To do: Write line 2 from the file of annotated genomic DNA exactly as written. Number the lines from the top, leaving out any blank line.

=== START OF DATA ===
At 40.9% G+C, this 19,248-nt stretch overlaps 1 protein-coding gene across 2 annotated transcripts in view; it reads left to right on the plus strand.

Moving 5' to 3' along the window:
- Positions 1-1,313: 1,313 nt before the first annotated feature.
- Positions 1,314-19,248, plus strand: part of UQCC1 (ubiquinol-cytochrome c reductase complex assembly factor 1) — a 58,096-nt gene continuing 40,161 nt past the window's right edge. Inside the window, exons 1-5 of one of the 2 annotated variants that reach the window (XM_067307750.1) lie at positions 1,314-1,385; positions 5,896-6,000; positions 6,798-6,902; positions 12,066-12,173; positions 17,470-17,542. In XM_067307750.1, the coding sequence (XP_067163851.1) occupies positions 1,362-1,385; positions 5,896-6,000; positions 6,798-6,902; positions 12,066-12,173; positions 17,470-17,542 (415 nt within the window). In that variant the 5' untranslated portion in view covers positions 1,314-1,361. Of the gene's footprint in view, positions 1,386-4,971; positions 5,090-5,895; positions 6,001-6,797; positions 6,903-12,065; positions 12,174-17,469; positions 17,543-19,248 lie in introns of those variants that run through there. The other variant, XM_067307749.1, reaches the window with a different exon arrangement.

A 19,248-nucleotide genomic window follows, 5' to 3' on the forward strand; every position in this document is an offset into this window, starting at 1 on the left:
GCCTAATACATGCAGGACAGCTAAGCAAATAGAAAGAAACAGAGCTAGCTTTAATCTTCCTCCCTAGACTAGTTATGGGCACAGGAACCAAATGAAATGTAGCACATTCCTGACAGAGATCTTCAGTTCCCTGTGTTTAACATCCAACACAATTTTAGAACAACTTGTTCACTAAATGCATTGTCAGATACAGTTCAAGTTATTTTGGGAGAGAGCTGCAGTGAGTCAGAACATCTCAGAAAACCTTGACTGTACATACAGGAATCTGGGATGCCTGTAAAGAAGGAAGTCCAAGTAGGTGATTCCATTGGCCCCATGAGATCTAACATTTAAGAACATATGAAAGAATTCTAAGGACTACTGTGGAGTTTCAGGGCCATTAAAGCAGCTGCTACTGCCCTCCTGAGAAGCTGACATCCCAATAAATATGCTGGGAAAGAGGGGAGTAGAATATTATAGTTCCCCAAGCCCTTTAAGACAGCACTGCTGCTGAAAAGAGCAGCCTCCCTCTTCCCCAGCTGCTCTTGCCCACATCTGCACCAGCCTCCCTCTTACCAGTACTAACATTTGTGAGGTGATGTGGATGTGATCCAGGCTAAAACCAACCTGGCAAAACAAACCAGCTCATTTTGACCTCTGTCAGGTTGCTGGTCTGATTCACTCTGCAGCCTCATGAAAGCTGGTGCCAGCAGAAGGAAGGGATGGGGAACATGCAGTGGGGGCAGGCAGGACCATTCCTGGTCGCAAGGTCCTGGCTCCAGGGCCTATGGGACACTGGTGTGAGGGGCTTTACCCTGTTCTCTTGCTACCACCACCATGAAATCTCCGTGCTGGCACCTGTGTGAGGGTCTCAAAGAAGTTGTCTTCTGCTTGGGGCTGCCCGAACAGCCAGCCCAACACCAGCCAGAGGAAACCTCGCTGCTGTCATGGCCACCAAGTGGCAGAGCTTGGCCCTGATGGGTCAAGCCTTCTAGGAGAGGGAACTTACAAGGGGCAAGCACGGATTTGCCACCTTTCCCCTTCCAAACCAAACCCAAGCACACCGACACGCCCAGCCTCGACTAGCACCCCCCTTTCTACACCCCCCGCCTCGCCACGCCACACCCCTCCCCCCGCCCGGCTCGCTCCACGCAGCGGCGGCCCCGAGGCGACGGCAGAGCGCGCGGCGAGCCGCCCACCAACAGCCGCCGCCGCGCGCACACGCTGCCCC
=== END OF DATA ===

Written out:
Moving 5' to 3' along the window: